The summation formula underlines also the fact that the reconstruction is actually a very simple process. Given a fixed position r in the R-space, every K-space reading of the form {k,Q(k)} contributes to q(r) by a product of Q(k) with the simple complex-unity factor exp(2πik.r). Imagine, therefore, that we choose a grid of fixed R-space points (pixels or voxels) and assign a simple processor to each of them. Now every time we take a k-space reading, we communicate the datum to all the processors who, in parallel, execute the simple calculation required to update the R-space map. With such a multi-processor image reconstruction device, the R-space image is being built in real time and keeps improving even while we are still flying paths in the K-space.

Moreover, it now does not particularly matter whether our K-space data are arranged according to a rigid, pre-defined pattern or not. As long as we keep track of our position in the K-space, any reading is a welcome piece of information and helps to improve the reconstructed R-space map. If efficiency were not a problem, one could even acquire R-space maps from data collected by a completely drunk cartographer flying through the K-space along totally random paths.

Thanks to recent technological advances, in particular the availability of low-cost, high-capacity field-programmable gate arrays (FPGA), real-time reconstruction devices employing large arrays of simple processors running in parallel are becoming an affordable alternative to large CPU's. This technological revolution is still in its early stages, but there is no doubt that it is going to have a large impact on MRI and all but eliminate the need to stick to the old-fashioned single-processor 'fast' reconstruction algorithms.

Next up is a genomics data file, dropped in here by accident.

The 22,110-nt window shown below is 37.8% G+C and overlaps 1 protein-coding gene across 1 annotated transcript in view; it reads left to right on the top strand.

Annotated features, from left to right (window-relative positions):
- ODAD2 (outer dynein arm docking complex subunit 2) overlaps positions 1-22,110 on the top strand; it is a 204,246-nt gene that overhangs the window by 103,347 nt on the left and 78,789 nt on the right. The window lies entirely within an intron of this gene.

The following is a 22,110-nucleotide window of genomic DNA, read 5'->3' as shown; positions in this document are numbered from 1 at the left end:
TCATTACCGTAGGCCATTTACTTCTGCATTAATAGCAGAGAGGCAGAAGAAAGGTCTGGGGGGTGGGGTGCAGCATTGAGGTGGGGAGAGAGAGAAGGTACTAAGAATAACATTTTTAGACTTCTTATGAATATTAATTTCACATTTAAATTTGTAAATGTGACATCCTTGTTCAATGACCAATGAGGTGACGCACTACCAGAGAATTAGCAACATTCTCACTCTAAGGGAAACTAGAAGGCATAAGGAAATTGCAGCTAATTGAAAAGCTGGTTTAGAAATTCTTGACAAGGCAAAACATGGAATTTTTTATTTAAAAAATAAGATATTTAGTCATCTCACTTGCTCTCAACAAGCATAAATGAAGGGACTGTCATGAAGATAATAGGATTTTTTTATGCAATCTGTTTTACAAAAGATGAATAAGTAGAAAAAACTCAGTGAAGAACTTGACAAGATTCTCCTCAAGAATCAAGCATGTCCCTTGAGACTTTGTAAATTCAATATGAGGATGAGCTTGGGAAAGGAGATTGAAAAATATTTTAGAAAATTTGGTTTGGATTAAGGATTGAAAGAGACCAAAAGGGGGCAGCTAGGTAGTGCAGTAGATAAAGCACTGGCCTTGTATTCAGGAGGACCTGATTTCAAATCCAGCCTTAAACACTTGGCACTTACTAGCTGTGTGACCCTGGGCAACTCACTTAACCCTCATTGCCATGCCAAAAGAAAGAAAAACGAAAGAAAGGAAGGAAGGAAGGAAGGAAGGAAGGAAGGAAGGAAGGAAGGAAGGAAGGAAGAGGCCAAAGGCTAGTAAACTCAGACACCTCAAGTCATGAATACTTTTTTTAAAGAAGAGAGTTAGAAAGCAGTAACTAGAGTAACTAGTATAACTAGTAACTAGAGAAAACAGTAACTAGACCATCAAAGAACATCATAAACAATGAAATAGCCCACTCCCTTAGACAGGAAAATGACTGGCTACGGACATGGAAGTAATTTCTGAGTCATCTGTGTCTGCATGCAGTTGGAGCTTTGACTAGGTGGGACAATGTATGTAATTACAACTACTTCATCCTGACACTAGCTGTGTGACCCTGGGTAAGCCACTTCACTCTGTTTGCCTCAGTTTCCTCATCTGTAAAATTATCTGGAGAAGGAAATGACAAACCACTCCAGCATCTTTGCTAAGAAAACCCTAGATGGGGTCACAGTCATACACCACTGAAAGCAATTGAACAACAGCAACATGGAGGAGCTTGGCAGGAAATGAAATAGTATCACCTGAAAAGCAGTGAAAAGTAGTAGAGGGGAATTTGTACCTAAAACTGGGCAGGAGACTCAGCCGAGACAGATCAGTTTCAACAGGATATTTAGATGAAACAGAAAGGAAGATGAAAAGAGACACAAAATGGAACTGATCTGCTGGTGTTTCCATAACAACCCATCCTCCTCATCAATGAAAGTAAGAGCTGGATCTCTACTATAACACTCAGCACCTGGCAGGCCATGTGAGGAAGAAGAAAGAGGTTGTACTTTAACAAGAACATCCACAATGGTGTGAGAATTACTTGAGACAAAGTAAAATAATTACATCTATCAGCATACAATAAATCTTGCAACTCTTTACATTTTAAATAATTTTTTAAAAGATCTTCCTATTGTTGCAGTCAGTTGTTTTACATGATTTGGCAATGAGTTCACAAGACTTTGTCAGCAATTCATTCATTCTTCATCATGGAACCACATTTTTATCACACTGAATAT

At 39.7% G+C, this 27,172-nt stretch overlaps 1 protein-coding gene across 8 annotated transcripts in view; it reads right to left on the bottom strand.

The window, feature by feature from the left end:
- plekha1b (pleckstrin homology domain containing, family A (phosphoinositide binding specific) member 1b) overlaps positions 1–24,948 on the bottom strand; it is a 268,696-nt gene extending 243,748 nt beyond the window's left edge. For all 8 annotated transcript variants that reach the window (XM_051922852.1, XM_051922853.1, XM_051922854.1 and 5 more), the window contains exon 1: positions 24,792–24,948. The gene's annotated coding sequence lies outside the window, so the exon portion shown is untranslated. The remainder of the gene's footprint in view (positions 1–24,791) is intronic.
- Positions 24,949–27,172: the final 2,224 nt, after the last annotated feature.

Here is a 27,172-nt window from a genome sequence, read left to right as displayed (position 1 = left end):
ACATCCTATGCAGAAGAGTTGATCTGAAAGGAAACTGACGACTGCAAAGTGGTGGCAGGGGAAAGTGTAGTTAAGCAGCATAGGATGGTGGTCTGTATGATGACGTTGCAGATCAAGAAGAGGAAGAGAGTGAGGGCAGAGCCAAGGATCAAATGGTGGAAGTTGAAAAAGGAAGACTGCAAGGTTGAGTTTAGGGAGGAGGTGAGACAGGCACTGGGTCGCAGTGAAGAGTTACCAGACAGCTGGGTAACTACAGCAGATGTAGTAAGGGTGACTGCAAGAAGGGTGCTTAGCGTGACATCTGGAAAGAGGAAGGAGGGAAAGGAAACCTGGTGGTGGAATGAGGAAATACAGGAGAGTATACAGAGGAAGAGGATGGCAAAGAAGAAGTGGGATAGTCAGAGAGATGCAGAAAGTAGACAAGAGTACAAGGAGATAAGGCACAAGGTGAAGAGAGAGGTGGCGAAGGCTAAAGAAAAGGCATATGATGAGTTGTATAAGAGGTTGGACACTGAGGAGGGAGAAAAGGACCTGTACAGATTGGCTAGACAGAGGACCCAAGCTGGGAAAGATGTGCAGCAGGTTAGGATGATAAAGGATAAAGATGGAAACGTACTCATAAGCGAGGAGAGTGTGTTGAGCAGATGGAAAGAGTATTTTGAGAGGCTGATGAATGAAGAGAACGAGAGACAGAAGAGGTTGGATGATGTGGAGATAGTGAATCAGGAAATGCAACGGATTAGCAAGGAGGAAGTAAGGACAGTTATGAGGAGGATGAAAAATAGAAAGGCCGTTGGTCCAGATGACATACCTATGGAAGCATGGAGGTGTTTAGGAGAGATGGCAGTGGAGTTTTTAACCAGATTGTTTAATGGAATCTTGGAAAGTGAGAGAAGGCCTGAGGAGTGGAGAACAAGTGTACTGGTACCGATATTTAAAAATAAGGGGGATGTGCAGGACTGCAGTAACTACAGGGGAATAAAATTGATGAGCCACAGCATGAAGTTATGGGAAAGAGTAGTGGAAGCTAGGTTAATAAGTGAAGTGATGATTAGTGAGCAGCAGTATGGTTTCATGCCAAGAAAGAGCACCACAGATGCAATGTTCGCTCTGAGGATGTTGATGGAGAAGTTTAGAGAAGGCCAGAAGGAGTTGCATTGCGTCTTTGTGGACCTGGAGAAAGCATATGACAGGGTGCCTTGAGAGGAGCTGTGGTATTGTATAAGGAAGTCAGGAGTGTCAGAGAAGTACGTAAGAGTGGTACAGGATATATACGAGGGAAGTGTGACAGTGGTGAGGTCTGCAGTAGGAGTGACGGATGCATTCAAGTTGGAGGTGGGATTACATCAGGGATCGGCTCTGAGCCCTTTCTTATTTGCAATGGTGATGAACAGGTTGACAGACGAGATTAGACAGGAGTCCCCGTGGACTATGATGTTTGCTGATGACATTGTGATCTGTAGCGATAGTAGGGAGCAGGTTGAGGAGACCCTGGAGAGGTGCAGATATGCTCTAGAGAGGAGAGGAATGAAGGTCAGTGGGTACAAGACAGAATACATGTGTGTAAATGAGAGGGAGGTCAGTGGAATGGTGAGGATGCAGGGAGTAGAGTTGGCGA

6. The tyranny of time

We shall now dedicate some time to the transient nature of the K-space landscape, described by the so far neglected decay term in equation (10), namely


where R2* is the apparent transverse decay rate, inverse of the more-often used apparent relaxation time T2*.

The decay rate in equation (16) contains a number of contributing terms such as the transversal relaxation time, flow effects, self-diffusion effects, spin-coupling effects and - last but certainly not least - the extra de-phasing rate of the signal due to magnetic field inhomogeneity over the whole sample volume. Since the latter term usually dominates, the value of R2* does not vary much from point to point and equation (10) is usually well approximated by